The good news is that pitmasters have come up with a technique to overcome this issue - it is called the Texas Crutch. Essentially, you wrap the brisket to keep the heat trapped around it, forcing the internal temperature to go higher and allow the brisket to continue cooking.
For this process, you can use one of two materials - pink butcher paper or aluminum foil. Personally, I prefer the the butcher paper. It is more porous, allow some of the moisture to evaporate rather than being trapped inside.
As a result, the bark around the brisket remains a lot crispier. You should know that the brisket may also take a little longer to finish smoking as well.
No, you don't! While wrapping helps to speed the smoking process up, I am aware that not everyone is a fan of it. The main issue here is that the Texas Crutch can compromise the bark. This is not something that true pitmasters want to do.
As a result, some prefer to simply sit the stall out. In this case, it is just a matter of starting your cookout several hours earlier than you would usually to compensate for the added time.
Another option is to temporarily increase the temperature, allowing the brisket to push through the stall faster. If you choose this option, make sure to monitor the temperature very closely.
And, the moment that you notice that the stall is over, it is important to reset the temperature to the original 225°F.
For this method, you will need two sheets of butcher paper or aluminum foil. It should be as four times as large as your brisket is wide.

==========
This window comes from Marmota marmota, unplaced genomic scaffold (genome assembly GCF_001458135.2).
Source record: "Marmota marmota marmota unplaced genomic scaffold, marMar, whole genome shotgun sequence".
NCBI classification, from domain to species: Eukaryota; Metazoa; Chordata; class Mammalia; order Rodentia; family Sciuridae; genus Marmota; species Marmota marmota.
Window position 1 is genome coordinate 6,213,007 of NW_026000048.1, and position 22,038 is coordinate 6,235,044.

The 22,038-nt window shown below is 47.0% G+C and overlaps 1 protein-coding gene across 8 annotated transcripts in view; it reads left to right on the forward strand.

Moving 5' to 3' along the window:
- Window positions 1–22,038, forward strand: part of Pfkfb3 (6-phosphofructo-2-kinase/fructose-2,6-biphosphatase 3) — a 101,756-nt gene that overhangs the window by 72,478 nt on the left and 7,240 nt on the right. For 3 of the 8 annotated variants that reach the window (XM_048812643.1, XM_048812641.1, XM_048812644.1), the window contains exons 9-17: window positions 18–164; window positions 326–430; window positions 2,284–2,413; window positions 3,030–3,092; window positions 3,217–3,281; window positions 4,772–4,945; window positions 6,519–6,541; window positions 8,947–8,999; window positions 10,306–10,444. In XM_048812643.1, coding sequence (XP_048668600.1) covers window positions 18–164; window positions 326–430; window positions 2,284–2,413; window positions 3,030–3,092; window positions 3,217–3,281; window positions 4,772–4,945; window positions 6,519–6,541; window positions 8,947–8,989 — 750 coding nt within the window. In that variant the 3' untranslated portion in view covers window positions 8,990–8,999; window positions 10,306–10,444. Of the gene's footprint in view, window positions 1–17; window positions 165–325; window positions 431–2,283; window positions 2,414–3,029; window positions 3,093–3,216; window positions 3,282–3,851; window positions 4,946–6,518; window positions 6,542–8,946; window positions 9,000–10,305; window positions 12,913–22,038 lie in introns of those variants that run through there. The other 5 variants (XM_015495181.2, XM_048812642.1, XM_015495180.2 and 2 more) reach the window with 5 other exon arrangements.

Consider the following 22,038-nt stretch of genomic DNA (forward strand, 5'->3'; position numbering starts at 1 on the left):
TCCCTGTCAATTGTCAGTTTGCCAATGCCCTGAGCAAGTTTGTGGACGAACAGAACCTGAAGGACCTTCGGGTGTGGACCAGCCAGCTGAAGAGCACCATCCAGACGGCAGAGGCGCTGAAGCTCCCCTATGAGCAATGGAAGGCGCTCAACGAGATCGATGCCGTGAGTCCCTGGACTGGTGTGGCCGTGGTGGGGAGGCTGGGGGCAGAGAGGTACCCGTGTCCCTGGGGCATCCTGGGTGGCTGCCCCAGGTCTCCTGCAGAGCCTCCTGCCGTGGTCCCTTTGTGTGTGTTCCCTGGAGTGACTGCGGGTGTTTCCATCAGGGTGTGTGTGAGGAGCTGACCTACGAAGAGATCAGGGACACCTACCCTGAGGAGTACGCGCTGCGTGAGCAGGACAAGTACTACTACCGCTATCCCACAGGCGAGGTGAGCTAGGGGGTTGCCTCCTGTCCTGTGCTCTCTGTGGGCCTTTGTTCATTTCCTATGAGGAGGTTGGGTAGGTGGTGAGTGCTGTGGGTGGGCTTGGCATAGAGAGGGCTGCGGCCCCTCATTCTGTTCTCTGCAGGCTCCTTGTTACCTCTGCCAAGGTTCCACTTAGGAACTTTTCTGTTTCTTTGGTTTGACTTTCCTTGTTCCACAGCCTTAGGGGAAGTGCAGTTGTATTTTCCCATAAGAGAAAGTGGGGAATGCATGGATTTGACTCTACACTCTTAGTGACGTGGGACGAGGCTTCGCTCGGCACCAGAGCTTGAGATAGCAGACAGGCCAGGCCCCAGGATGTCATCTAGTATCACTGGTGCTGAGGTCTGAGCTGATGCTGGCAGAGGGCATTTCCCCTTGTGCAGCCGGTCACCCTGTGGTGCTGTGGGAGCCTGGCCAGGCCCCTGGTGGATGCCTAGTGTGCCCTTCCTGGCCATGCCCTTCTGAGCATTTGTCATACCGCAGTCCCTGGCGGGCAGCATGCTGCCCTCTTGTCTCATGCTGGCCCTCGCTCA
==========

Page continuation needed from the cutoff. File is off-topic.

Place one sheet on the table in front of you. Next, place the other sheet on top, halfway over the first sheet.
Take the brisket and place it about a foot away from the bottom. Take the bottom of the sheet and pull it over the brisket tightly. You should be able to see the outline of the cut. Then, take the side of the sheet and pull it over the brisket at an angle. Repeat this action with the other side.
Roll the entire brisket over. Then, fold in each side at an angle again. There will be a length of the paper on top that is left over. Fold that in half and tuck it over and under the brisket.
With the brisket wrapped, place it back in the smoker until it is cooked through.
When it comes to smoking, my preference is a pellet smoker. However, if you have a charcoal smoker from Pit Boss, you can still make it work.
Now, with a pellet grill, it is just a matter of topping up with wood pellets and pressing the smoke function. With a charcoal grill, though, you have to set up two cooking zones - one with direct heat and the other side with indirect heat.